Tuesday, May 17, 2005

Yes, but Don't Spoil the Message!

Hail to the Robber Baron?By Yoshi Tsurumi

Yoshi Tsurumi is a professor of international business at Baruch College, City University of New York. He earned his Doctor of Business Administration from Harvard in 1968, and he taught at Harvard Business School from 1972 to 1976.

Originally published on Wednesday, April 06, 2005 in the Opinion section of The Harvard Crimson (which is the daily newspaper of Harvard University).

Two extracts:

“Thirty years ago, President Bush was my student at Harvard Business School. In my class, he called former president Franklin D. Roosevelt, Class of 1904, a ‘socialist’ and spoke against Social Security, unemployment insurance, the Securities and Exchange Commission, and other New Deal innovations. He refused to understand that capitalism becomes corrupt without democratic civic values and ethical restraints.”


“To justify the robber baron culture, America’s business educators and economists falsely cite their demigod of laissez-faire market economics, Adam Smith. Little do they know that Adam Smith in fact scathingly castigated Bush’s type of government: business collusion and unfair taxes, Wal-Mart’s exploitations of labor and communities, and robber barons’ hubris. Nowhere in his 900-page book, The Wealth of Nations, does Smith even imply that those who knowingly harm others and society in their pursuit of personal greed also benefit their society. He rejects the notion that a corporation exists to make money without ethical constraints.”

The article by Professor Tsurumi is intemperate and unlikely to be persuasive except for readers who dislike Republican Party policies. That is a pity because it makes one or two good points with which I concur, but many more with which I do not.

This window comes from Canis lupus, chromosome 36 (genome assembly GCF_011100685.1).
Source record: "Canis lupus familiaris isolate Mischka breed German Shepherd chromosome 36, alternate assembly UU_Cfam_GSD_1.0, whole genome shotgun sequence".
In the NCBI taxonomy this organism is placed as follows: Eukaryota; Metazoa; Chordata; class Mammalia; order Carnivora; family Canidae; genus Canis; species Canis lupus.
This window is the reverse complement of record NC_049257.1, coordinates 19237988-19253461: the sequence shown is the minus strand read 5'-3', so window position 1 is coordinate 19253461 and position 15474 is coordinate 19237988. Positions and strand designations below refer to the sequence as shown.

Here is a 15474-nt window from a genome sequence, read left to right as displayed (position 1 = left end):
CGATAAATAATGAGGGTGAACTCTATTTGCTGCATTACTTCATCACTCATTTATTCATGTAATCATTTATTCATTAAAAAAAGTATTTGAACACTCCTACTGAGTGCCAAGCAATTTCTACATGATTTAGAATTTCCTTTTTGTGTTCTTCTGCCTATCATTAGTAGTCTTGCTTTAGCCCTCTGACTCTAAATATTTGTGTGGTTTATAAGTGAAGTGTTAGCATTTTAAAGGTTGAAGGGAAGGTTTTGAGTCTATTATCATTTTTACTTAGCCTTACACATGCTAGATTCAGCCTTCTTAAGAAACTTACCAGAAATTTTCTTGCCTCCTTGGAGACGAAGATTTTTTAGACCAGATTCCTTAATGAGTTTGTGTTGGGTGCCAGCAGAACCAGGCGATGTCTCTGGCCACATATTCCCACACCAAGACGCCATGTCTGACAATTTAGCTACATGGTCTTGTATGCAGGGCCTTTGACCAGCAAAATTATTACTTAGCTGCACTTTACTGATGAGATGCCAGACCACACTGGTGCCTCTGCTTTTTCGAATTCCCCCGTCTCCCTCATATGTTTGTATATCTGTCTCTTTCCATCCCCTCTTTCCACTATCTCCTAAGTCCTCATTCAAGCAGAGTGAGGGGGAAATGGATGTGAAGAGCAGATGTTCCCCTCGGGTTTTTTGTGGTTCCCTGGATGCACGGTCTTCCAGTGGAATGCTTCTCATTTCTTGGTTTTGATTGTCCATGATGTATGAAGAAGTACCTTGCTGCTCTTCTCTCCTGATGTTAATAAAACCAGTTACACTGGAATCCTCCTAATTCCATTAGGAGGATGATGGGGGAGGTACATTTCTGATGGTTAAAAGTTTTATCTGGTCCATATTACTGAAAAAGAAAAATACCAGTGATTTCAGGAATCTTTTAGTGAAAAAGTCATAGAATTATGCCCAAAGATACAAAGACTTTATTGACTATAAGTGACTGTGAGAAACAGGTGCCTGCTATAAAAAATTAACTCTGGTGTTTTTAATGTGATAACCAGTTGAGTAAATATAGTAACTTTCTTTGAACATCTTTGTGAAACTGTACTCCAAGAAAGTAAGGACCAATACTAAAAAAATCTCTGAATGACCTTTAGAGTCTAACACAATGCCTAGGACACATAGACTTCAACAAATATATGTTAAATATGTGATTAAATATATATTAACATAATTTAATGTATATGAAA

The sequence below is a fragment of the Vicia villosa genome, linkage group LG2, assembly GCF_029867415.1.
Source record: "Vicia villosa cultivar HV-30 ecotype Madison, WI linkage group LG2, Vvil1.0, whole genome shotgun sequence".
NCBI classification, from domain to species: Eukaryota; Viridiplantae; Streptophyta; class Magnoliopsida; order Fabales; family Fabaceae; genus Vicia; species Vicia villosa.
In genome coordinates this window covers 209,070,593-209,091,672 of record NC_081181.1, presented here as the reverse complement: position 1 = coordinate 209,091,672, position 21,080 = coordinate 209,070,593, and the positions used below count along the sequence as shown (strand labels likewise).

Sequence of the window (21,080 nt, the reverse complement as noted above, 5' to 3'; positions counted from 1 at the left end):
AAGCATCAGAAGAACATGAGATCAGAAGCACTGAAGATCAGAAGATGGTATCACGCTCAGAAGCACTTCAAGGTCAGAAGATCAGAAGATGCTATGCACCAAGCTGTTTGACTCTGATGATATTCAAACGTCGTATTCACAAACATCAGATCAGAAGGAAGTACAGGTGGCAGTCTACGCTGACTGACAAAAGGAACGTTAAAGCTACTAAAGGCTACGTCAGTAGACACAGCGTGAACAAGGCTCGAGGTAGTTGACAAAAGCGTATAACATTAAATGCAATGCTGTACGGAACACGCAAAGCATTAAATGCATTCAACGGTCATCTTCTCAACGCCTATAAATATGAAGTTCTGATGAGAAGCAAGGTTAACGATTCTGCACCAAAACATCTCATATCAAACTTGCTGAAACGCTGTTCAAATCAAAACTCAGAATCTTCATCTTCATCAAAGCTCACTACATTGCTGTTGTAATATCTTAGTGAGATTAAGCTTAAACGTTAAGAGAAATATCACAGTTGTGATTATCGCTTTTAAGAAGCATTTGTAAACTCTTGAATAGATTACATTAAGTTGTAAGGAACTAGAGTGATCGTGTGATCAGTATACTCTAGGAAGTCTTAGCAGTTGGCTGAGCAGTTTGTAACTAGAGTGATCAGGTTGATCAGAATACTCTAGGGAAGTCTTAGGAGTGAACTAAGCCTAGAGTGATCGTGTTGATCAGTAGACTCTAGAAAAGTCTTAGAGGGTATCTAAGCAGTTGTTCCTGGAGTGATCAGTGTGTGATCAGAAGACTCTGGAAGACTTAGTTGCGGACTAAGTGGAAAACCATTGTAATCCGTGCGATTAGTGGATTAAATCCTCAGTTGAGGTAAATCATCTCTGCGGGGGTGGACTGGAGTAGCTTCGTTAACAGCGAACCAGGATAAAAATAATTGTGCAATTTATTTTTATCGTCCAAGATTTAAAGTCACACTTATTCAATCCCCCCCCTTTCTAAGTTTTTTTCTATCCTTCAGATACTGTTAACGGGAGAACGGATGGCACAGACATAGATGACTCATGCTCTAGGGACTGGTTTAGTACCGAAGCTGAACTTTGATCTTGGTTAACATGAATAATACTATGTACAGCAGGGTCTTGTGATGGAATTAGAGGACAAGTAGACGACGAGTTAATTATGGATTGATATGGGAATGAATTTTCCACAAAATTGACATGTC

Unfortunately, supporters of the thesis that Adam Smith’s Lost Legacy has been purloined into service for policies with which he would have been most unlikely to support or be sympathetic with, cannot always choose their allies!

Apart from the ethical question of quoting the alleged remarks of a student years after he graduated, I am not sure that the student (George W. Bush) should be castigated for ‘refusing to understand’ a statement by his Professor about capitalism One can ‘fail’ to understand something, but to ‘refuse to understand’ does not strike me as a crime or a sin. It sounds more like the accuser would prefer to make it both (you have to understand something to refuse to understand it). More than one professor has been as wrong as his or her students on some issues of policy – in my student days all the professors were ‘Keynesians’ (I remember only one lowly lecturer who was a ‘monetarist’).

I should make it clear that I agree with Professor Tsurumi that ‘capitalism becomes corrupt without democratic civic values and ethical constraints’. But I do so voluntarily and without the compulsion implied in Professor Tsurumi’s allegation against his former student and now President of the United States.

However, the second paragraph quoted seems to me to be an accurate appraisal of the state of modern economics. Elsewhere in the article, Professor Tsurumi writes:

“American economics study has increasingly become a pseudoscience of mathematical formula manipulation that is devoid of humanity”

which is a sentiment with which I entirely agree.

My source for Professor Tsurumi’s article is: Kamran Mofid’s interesting web site: www.commongood.info or k.mofid@btopenworld.com


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